It's also interesting to note that it seems like most people who have seen Bobby more recently dislike the film, or just fail to connect with it. I'm not sure if Bobby only worked within the context of the timeframe it was released. Perhaps fans who grew up with the film and the songs simply feel a strong sense of nostalgia when it comes to it. But I actually really enjoyed it as a film on it's own in this most recent re-watch. There were whole new layers to analyzing Raju's character, perhaps influenced by my own love for Harry Potter and sympathizing with the neglected young boy. But I definitely still liked it! I'm also curious if these same folks who disliked Bobby would feel the same way watching Maine Pyar Kiya, which has a strong late 80s early 90s vibe to it. Or if they would feel differently if Raj Kapoor had stuck with his original plan of having Raju and Bobby die tragically at the end?

Ultimately I'm glad RK decided to give the film an optimistic ending. Perhaps he had learned from the failure of Mera Naam Joker and sought to provide the commercial 'happy ending'. But I believe he did far more than create just a 'teenage love story' ... he told a sad, bittersweet but hopeful story of a young boy that was searching for love.

Aaaaand Dimple pic-spam! For fun and fashion!

For more blog posts about the illustrious Kapoor Clan, be sure to visit Katherine of Totally Filmi's KAPOOR KHAZANA links!


  1. I've seen...half of this film and I'm not sure why I abandoned it, because I remember enjoying it, and particularly LOVING Jhoot Bole Kauwa...

    This is such a lovely, thoughtful write-up, it definitely makes me want to revisit the film and actually finish watching it this time, particularly having just seen MNJ and starting to explore some of Raj Kapoor's other films. I really like your point of view - how the film is essentially about Raju and how his parents have failed him - sigh...that's so sad, though.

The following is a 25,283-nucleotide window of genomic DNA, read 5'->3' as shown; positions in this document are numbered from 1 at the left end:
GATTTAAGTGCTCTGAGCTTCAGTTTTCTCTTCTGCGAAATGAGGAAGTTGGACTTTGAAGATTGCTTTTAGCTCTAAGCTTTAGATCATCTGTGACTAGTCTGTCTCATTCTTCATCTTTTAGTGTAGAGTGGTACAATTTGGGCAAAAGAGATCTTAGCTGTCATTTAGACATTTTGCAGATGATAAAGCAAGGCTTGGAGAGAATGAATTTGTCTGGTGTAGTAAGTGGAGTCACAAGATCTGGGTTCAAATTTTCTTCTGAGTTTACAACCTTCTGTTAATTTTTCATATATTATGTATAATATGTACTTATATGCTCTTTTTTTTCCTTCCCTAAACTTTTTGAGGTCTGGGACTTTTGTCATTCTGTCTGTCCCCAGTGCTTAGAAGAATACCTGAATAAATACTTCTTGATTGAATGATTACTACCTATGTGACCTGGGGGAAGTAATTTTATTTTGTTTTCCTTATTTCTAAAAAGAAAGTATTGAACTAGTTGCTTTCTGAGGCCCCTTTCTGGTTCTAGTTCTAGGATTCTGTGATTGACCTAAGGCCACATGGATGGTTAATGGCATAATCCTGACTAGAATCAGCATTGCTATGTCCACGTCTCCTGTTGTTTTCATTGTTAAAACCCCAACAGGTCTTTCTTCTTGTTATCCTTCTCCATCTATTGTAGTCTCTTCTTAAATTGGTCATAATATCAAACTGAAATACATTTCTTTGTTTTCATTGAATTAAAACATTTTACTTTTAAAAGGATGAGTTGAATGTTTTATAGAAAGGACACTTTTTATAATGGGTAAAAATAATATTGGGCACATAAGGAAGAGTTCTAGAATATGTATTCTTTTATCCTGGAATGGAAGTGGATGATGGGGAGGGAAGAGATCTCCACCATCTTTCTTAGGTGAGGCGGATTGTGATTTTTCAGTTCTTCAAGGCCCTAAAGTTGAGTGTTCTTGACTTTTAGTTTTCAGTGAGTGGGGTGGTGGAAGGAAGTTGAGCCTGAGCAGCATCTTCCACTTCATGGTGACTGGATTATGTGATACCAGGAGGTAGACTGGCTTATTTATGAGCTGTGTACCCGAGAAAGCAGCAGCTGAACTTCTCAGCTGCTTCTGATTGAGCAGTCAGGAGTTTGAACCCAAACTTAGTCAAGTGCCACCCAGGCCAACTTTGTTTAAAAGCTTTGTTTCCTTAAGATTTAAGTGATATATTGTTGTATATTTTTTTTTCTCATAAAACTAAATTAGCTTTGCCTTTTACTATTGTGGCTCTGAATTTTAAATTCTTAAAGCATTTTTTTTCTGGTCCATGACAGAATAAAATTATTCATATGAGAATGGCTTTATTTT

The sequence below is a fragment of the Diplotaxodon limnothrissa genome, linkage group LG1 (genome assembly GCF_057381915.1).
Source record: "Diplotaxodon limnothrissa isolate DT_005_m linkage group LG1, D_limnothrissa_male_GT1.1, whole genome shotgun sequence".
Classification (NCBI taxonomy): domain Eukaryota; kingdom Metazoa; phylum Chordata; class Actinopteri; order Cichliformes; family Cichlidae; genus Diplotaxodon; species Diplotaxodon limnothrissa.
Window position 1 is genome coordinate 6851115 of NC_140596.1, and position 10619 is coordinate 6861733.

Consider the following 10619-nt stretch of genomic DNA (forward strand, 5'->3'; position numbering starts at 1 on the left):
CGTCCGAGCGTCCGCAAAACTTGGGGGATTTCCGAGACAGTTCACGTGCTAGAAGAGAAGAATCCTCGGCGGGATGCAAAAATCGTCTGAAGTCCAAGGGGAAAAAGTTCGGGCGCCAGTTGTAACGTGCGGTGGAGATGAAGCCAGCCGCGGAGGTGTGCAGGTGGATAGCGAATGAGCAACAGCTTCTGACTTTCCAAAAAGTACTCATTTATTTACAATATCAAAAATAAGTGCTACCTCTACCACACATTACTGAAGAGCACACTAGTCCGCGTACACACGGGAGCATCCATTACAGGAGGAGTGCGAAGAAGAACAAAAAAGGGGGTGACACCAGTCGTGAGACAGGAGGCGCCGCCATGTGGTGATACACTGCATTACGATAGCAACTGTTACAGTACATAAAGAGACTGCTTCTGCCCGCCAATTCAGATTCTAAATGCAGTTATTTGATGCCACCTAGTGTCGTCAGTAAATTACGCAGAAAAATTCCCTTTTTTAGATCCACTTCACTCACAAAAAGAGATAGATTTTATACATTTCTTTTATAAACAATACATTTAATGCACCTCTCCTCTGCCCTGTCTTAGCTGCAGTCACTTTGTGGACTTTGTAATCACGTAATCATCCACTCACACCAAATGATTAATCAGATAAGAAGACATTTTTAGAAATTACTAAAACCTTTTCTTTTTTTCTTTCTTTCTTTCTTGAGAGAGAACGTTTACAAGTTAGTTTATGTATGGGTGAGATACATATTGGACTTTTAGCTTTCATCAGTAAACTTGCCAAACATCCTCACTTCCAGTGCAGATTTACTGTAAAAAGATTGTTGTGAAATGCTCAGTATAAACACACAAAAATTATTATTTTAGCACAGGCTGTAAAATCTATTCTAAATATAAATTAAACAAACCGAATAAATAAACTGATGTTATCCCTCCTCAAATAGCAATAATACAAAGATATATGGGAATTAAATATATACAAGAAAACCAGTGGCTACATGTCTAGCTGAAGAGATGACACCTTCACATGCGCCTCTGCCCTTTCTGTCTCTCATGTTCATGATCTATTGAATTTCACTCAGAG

2. Good review! It's true, the movie is about a young and rather lost lad, not about Bobby (remember this was RK's vehicle to sponsor his his young son, so obviously its about him rather than his female lead). The movie was iconic when it came out, especially to my generation who were young teens at that time. And though the music isn't what I would call excellent, the associations my gen have with them makes it unforgettable.
    BTW I love 'curmudgeonly', I am plotting some word-plagiarism here :)
    If you are interested, have a look at my music-review for Bobby

  3. Great Review , I felt the same while watching it again recently, and the whole look and aesthetic of the film is to die for, one of my all time favourites and here's to amny more blogging years ahead, i've been away from the blogospshere but i realised you turned one a while ago.....xx

  4. It's totally time for me to watch this film.

  5. Now I really can't wait to see it in July :) I'll definitely be back to tell you if, as a representative of generation X-Y, I was able to enjoy it in the same way people did when it came out. Young Rishi is sure to have my approval, that I can already tell, and my, does Dimple look young and sweet!!!!

    Can't wait! Thank you for the write-up!

  6. Great review, def. adding it up to my to-watch list :)

  7. I'm with Ness - this is a great write-up and talks about things I've never heard mentioned about this film before! I know I'll have a lot to think about next time I re-watch it.

    Message notwithstanding, I still think Raj Kapoor is a creepy old man (among other things). He can contextualize it however he wants, but he still gets his lady(girl?)-skin. :D

  8. Thanks for your comments guys! For those of you who haven't seen it, or for those planning a re-watch, please do let me know your thoughts afterwards!

    Beth - if the skin shows in RK Films bothers you, I don't recommend Ram Teri Ganga Maili. :-)

  9. HAHAHA No, it doesn't actually bother me. I just think it's funny that he got away with it :)

  10. Hello Amaluu,
    Well, I don't mind saying I'm a RK fan (I know Beth isn't :-) And I would like to thank you for making me want to see that one ASAP! Plus I believe it's rather simplistic anyway to reduce RK to his creepiness, even if it's there. There's more in his movies than ogling, surely.